Using my own breath and fingers to manipulate the ashes, I work the ashes into celestial configurations while the sun exposes the cyanotype turning the negative space Prussian blue. With these images I hope to mourn the passing of thousands of our forgotten companions, and remind us that we are all connected and headed for the same fate: reduced to dust and returned to the stars.


These are not cute pictures of dogs. These are dogs who have been homeless for at least two weeks, and now face euthanasia if they do not find a home. Each week I bring one dog from the county animal shelter and photograph him/her at Landfill Park, a former landfill converted into a public park.

The backdrop of Landfill Park is used for two reasons. First, the dogs will end up in a landfill if they do not find a home. They will be euthanized and their bodies will be buried deep in the landfill among our trash. Below the surface at Landfill Park there are more than 25,000 dogs buried. I think of this park as a burial ground. These photographs offer the last opportunity for these dogs to find homes. The second reason for the landfill location is because the county animal shelter falls under the same management as the landfill. This government structure reflects a societal value; homeless cats and dogs are just another waste stream. However, this landscape offers a metaphor of hope. It is a place of trash that has been transformed into a place of beauty. I hope the viewer also sees the beauty in these homeless, unloved creatures.

As part of this photographic process, each dog receives a car ride, a walk, treats, and about 2 hours of much-needed individual attention. My goal is to offer an individual face to the souls that are lost because of animal overpopulation, and give these animals one last chance. As the project continues, we see the landscape change with the seasons while the constant stream of dogs remains the same. So far I have photographed 180 dogs. 156 have found homes or been sent to rescue, 4 are still waiting, and 20 have been euthanized for various reasons.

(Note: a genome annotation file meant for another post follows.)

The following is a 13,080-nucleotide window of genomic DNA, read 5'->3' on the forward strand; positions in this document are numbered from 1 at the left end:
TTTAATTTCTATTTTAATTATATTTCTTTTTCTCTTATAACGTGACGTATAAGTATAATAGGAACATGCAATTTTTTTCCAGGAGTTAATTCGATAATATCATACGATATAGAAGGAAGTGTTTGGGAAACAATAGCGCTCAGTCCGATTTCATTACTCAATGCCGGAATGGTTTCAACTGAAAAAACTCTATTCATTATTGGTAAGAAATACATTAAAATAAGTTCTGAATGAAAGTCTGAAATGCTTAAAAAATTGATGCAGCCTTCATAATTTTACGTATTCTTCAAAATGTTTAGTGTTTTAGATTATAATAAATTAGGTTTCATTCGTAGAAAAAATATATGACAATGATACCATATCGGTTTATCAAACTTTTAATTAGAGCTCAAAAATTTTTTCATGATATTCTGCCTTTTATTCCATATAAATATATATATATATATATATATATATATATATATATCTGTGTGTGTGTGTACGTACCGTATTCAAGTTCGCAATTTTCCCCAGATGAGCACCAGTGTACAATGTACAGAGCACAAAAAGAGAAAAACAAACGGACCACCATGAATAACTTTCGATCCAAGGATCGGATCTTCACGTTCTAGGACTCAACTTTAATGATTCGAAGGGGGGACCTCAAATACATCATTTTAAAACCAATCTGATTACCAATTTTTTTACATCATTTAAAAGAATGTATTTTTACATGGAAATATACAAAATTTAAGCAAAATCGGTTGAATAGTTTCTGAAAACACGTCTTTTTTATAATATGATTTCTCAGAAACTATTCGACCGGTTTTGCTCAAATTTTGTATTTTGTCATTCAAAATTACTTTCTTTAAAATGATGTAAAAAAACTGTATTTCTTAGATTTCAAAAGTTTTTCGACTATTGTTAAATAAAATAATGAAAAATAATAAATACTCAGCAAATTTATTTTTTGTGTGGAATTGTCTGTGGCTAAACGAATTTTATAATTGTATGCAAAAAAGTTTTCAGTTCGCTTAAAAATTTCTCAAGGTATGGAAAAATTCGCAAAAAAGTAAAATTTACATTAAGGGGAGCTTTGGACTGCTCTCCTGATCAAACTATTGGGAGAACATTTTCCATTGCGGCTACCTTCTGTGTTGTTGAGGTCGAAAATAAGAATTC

Shannon Johnstone is a tenured associate professor at Meredith College in Raleigh, North Carolina. Her photographic work deals with themes that reclaim what has been discarded and make visible that which is hidden. Landfill Dogs has been featured in national and international exhibitions and magazines, most notably on ABC World News with Diane Sawyer (December 2013) and (November 2014). Landfill Dogs book was released in November 2015. Johnstone lives in Cary, NC with her husband, four dogs, and two cats.

Shannon Johnstone,  Mistletoe, impoundment #81087 , Archival Inkjet Print 20” x 20” 2012.

Shannon Johnstone, Mistletoe, impoundment #81087, Archival Inkjet Print 20” x 20” 2012.

Rooms 3 & 4:

Jamie Solock
All of the Things We Never Talk About

All of the Things We Never Talk About
is a new group of drawings, sculpture and projection by Jamie Solock. It explores the ways in which psychic and physical landscapes can become commingled, joining and breaking apart again in ways that cause memory and familiarity to render truth obsolete. It uses narrative and symbol to take the viewer through the disjointed journey.

Jamie Solock practices art out of her studio in New Orleans, is a member of the Front and has shown nationally and internationally. She’s interested in challenging the ways in which we use image, language and symbol to create meaning.

“Thinking about it, laying it all out, I see the before, the after and the current moment. All in the same breathe. In the same space. With piles of artifacts to the ceiling. Layers of the used, discarded and repurposed all around me, all at the same time. I want to translate these layers into words and images and then filter them back to write the story I am constantly witnessing. My art illuminates those moments and the ways our perceptions of time and truth create new fiction. It rewrites the myth and invites the viewer to do the same. It questions our expectations and frustrates the way we see both through image and language. My work undermines the relationship of those two tools that we most depend upon to understand our experience."